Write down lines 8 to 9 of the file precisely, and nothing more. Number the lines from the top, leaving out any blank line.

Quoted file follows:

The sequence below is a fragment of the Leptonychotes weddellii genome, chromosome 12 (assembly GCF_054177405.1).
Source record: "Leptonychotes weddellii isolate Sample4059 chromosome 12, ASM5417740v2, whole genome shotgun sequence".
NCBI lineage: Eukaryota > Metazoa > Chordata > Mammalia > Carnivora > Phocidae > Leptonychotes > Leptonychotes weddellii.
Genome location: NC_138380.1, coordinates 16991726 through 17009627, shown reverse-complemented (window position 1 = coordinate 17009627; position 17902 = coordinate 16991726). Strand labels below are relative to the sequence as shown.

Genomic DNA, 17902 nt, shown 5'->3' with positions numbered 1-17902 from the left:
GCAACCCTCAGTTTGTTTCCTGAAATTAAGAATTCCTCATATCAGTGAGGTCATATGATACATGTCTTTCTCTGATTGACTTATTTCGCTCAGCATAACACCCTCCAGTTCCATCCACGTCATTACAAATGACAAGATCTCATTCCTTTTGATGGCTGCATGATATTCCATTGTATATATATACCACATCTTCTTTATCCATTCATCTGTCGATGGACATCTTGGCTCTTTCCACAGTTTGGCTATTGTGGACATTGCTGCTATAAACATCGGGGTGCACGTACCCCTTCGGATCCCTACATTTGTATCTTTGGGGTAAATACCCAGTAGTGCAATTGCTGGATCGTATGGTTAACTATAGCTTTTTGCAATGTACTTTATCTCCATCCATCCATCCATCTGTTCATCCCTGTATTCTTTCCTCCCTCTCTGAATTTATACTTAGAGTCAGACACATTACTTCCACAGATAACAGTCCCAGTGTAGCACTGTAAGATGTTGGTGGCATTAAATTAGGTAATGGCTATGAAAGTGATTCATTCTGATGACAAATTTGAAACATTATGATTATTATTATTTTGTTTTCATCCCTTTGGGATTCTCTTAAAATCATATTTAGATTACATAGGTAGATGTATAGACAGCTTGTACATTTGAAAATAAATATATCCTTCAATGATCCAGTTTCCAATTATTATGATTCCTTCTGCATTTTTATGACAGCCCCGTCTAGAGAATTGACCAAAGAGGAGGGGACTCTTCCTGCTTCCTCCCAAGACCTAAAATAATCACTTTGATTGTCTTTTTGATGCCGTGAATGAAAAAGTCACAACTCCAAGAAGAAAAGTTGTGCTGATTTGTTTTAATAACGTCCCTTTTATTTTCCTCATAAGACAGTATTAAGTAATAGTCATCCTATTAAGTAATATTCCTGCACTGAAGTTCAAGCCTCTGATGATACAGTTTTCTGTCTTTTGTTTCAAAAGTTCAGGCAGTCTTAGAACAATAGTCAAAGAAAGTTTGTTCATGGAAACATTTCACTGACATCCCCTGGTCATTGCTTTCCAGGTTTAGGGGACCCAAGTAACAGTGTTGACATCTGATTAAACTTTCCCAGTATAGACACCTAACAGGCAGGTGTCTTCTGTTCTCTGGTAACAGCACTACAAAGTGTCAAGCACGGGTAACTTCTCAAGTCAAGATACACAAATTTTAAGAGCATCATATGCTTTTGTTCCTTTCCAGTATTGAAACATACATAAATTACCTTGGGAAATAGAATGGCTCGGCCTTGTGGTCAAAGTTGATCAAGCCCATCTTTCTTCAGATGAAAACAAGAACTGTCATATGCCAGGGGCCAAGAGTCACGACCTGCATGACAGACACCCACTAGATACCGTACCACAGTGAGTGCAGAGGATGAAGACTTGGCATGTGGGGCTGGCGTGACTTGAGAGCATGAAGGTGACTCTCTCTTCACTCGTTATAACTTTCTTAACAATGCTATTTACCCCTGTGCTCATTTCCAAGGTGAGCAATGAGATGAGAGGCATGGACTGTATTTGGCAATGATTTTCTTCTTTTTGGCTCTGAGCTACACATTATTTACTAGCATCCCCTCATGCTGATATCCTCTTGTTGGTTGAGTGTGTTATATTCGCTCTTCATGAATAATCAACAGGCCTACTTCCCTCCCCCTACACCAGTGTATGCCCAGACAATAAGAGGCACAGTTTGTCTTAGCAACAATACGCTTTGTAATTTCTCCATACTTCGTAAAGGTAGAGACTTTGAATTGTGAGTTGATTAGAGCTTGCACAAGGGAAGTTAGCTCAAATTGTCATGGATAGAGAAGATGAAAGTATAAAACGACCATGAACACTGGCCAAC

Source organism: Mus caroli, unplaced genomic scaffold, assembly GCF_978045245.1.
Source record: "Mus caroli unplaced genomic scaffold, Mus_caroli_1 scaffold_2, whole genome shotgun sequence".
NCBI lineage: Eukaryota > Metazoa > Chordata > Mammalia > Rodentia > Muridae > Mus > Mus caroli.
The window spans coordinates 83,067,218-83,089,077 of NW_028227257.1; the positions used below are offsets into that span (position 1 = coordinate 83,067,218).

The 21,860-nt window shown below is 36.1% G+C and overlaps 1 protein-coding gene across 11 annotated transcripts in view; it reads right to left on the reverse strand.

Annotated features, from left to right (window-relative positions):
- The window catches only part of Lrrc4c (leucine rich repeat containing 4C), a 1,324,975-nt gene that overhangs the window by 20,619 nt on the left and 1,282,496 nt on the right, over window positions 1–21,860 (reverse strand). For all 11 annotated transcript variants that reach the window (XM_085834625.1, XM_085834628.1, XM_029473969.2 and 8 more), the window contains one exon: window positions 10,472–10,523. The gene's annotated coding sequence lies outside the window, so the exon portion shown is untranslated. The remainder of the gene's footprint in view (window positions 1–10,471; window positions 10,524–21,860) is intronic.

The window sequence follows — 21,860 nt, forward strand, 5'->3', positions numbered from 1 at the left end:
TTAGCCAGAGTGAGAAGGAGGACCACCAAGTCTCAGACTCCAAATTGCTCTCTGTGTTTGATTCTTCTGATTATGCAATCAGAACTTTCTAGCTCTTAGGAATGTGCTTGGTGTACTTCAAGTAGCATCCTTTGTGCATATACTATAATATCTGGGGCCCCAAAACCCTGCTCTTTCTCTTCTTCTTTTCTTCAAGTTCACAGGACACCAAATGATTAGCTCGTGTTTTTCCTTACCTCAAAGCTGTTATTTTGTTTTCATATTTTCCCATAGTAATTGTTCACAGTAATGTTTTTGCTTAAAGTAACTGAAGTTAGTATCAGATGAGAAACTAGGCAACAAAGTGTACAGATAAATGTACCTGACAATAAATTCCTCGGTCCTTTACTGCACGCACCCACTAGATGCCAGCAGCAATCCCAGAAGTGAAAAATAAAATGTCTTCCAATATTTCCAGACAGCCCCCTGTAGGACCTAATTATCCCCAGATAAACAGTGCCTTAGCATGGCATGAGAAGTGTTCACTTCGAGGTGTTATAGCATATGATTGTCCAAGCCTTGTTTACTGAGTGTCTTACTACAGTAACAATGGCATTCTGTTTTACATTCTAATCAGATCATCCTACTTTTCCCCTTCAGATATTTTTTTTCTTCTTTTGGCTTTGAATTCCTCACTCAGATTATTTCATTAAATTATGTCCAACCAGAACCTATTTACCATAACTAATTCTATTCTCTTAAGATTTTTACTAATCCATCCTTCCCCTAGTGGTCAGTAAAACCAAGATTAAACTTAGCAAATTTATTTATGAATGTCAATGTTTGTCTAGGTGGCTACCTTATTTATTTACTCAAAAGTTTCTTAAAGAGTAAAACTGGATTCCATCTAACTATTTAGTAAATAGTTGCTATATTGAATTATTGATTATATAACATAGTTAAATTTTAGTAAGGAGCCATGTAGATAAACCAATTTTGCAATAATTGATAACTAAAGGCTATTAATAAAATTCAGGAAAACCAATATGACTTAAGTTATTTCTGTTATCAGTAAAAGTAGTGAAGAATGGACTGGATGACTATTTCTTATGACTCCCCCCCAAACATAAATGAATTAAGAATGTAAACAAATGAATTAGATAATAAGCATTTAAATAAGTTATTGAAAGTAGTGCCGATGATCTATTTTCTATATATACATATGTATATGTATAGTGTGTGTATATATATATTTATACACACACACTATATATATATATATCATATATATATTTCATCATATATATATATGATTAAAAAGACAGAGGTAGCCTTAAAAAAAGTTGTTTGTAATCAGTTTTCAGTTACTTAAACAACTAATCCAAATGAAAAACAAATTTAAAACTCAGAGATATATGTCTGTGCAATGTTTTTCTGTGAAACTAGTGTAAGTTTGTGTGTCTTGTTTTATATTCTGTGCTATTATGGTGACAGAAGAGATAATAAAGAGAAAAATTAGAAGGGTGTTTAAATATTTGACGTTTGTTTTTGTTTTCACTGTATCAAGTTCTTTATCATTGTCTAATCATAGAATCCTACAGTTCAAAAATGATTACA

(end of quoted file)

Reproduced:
Source record: "Mus caroli unplaced genomic scaffold, Mus_caroli_1 scaffold_2, whole genome shotgun sequence".
NCBI lineage: Eukaryota > Metazoa > Chordata > Mammalia > Rodentia > Muridae > Mus > Mus caroli.